You guys, I miss blogging. An awful lot has changed over the last year, and so much of it’s for the better (infinitely better), but it’s been like being swamped by a huge tidal wave. I want to make sure things that are important to me haven’t gotten swept away completely. This past weekend at POCA Tech made me remember that blogging used to keep me sane and feeling connected to a lot of people I rarely get to see in person. And even to people I haven’t ever met.
Last Tuesday I had a conversation with a POCA Tech student who is the same age I was when I went to acupuncture school and comes from a similar class background. We talked about being straddlers and how confusing it is. I blogged about this awhile back right after a telemarketer, who was ostensibly trying to sell me something, lectured me about why the target demographic for Working Class Acupuncture was — in her opinion — composed of people who were not worth treating.
The big question for straddlers is always: are you going to forget where you came from? And it’s confusing because it often feels like people are eager to help you do just that. They would be much more comfortable if you could forget, if you didn’t mention it, if you made an effort to strip yourself of all the patterns of speaking and thinking and being that are class-based. And of course you might be more comfortable also if you could do that, so it’s very tempting to try — except wait! They might not let you forget after all! Just when you are least expecting it, you might get smacked in the face with the reminder that you and your kind are inferior. Like that telemarketer, or like a local acupuncturist who said to me in a Facebook discussion recently about Working Class Acupuncture’s payment policies: “Why am I not surprised? The lowest common denominator just got even lower.”
That’s me: the lowest common denominator. Always. You can take the girl out of Southwest Baltimore, but you can’t take Southwest Baltimore out of the girl.
One challenge for straddlers is keeping perspective, making sure you’ve got your head on straight so you don’t get derailed or demoralized and end up doing things you don’t really want to do, and/or not doing the things that you do. Blogging helped me with that. I still need help in that department because the things I’m doing now seem to have a lot more moving parts than they used to. After this weekend, which included not only the conversation about being a straddler but POCA Tech’s first official visit from ACAOM, I realized that there is only one question I’ve been asking for the last 12 years: is there room in the acupuncture world for people like me? In 2002 I was asking, is there room for people like me as patients? In 2014 I’m asking, is there room for people like me as practitioners?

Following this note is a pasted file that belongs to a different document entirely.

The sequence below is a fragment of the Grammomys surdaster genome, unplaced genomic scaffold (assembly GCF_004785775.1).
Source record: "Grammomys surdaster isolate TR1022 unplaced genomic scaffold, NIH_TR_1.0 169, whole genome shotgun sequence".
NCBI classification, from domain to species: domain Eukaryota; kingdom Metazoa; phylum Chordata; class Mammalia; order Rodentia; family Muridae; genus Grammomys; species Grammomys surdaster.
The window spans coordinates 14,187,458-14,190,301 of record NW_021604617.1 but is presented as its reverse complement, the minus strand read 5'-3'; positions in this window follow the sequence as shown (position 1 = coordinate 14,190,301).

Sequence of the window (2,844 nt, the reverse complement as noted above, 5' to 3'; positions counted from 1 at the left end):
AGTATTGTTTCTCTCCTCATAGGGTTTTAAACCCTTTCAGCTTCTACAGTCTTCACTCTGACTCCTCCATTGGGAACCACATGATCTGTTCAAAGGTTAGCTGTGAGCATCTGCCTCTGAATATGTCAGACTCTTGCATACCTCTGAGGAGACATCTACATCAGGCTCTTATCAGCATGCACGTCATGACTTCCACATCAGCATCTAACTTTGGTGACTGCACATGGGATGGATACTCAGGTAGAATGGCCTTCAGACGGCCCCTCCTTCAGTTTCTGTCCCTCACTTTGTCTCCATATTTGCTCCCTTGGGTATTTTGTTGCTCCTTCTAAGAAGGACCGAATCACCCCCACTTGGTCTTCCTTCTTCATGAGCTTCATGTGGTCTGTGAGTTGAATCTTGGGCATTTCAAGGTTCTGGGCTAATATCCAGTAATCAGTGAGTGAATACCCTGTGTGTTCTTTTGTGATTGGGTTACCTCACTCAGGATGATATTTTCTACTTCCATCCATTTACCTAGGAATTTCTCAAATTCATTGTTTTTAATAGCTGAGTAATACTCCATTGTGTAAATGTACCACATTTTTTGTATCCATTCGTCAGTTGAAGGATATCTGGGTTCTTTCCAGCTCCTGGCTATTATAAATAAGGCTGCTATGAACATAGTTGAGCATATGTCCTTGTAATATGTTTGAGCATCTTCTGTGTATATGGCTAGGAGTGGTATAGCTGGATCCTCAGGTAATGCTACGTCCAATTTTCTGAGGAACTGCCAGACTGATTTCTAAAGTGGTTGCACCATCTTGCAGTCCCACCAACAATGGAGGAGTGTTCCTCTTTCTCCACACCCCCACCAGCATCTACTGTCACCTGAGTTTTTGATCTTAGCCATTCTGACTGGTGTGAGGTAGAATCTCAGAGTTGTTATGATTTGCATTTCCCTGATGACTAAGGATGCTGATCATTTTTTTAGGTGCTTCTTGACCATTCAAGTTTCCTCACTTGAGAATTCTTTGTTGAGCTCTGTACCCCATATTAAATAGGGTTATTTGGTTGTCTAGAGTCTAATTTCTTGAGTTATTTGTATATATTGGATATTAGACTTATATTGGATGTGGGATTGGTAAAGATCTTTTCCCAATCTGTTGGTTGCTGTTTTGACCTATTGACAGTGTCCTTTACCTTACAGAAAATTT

Every blog post I’ve ever written has basically been about that, from one angle or another. I think my posts got read and the model took off because there were a lot of people who either identified with that question themselves or who thought it needed to be asked, period, even if they didn’t personally identify with it. One working-class trait I figure I’m never going to get rid of is that I prefer the concrete to the abstract. So the answer to my question is there room? will only be meaningful if it’s concrete. The answer to the question about room for patients was my clinic, Working Class Acupuncture, and then 2 more of them, and the Community Acupuncture Network, and eventually POCA. My question got answered with a thousand second-hand recliners. I love that.
The Community Acupuncture Network also tried asking the question, is there room in the acupuncture profession for people like me? Is there room, when the cost of acupuncture school tuition keeps rising and when acupuncturists want to have the same status as doctors? CAN asked the question in ways that got us labelled hooligans and troublemakers (synonym: punks). After a while, a lot of us realized that the problem with asking the question the way we were asking it was that there was never going to be a concrete answer. We made POCA a cooperative because we needed to ask the question in a different way: with structures. With infrastructure. If what we wanted was room, we were going to have to build it ourselves.
A side note: in the current national discussion about for-profit schools and gainful employment, sometimes this comes up as a justification for letting for-profit schools have unfettered access to federal student loan money. Federal student loans = upward mobility, right? Without loans, education is only for the wealthy, right? Speaking as someone who would never have gone to acupuncture school without taking out student loans, I’m here to tell you it’s not that simple. It’s not just getting into school, it’s what happens after you get out. I learned the hard way that despite my degree, the acupuncture profession hadn’t really made room for me because it was going to require me to cut off my working class community in order to have a practice. At least, I’d have to cut them off if I didn’t want everyone to think of me as the lowest common denominator. We all know how that turned out. But the point is that federal student loans don’t equal upward mobility because degrees don’t equal work, especially not in this economy. You can’t eat your degree or pay your rent with it: for that you need economic infrastructure to support your practice, which is what POCA has been building.